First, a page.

Let me put it clearly, your idea of ray tracing triangles in 2D using any 3D ray casting SDK is not going to work.

That is like hitting a 3D triangle edge-on which is ill defined due to finite floating point accuracy reasons and everything David explained.

Whatever the outcome is, that is implementation dependent and not a suitable solution.

The approach you suggested looks very interesting but it doesn’t seem cost-effective - 6 representative triangles for one triangle.

If you want to use the ray tracing hardware for finding intersection points between the 2D triangle outlines and a 2D ray, extruding the 2D edges into 3D instead is a feasible solution when using 3D ray casting SDKs.

Representing each edge with two triangles will result in the fastest ray-primitive intersection performance on RTX boards because the ray-triangle intersection will be handled by the hardware RT cores.

If you’re concerned about memory consumption, how many 2D edges do you need to support and how many rays do you need to shoot into the scene to find intersections?

It would also be possible to implement a custom intersection program which would take your 2D line data and extrudes it into a quad, though that would only result in two instead of four vertices but the axis aligned bounding box around that would still need the same information and ray-custom-primitive intersections will run on the streaming multiprocessors instead, which will be slower than the hardware ray-triangle intersections running on the RT cores. Though since you know that the intersection is 2D only, you could optimize that custom intersection program a little.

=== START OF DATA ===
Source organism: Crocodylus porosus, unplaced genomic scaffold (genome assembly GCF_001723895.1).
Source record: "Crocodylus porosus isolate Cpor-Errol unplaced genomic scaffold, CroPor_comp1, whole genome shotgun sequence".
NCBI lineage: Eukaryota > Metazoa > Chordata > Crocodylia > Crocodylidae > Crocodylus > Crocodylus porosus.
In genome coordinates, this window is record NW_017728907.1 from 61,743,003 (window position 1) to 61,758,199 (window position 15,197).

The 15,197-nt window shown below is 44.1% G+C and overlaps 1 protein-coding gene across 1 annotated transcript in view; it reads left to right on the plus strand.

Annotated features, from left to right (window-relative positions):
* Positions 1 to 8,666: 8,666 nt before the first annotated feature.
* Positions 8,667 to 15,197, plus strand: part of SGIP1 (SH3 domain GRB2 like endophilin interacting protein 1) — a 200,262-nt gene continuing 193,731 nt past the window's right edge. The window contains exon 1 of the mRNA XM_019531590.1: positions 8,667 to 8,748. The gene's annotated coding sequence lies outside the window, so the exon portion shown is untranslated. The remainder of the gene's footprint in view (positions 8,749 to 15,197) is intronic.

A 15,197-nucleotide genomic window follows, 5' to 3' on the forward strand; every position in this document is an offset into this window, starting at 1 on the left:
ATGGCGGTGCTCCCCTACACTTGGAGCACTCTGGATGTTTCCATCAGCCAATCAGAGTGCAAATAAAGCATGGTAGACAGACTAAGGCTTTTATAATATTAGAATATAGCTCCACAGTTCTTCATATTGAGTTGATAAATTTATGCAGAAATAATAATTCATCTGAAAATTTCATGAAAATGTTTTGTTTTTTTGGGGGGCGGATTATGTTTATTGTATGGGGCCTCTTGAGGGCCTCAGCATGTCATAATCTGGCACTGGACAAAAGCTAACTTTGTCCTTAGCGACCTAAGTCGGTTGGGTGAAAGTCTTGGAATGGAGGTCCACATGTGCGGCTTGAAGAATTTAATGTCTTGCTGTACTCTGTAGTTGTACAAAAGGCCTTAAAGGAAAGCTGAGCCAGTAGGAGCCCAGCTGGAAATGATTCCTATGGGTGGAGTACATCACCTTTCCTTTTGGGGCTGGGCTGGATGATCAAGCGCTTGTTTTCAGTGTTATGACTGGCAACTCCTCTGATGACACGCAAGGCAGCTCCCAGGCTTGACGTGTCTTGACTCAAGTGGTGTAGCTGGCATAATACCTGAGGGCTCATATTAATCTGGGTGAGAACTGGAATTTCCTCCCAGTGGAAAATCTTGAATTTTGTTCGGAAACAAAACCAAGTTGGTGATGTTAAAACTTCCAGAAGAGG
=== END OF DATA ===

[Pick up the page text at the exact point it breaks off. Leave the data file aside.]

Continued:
And I’m also not sure if this approach aligns with our needs yet.

What exactly are your requirements then?

If you’re insisting to handle this in 2D, you could also simply not use any ray casting SDK and calculate the 2D ray-line intersections yourself and completely parallelize that with native CUDA kernels.

Determining a 2D ray-line intersection is simple linear algebra and with some additional spatial structure on top, like a quad tree or a BVH in 2D, you could reduce the number of required ray-line intersection tests.

Done right, that should be the most memory efficient solution and would still be accelerated by the GPU streaming multiprocessors (and should be faster than the above mentioned custom primitives method).

This is not the first time this exact same topic has been discussed on this forum and extruding edges into two triangles perpendicular to the 2D plane is simply the first option when using 3D ray casting SDKs for that.

https://forums.developer.nvidia.com/t/how-does-optix-code-compilation-work/218678/17

https://forums.developer.nvidia.com/t/using-optix7-in-2d-space/182505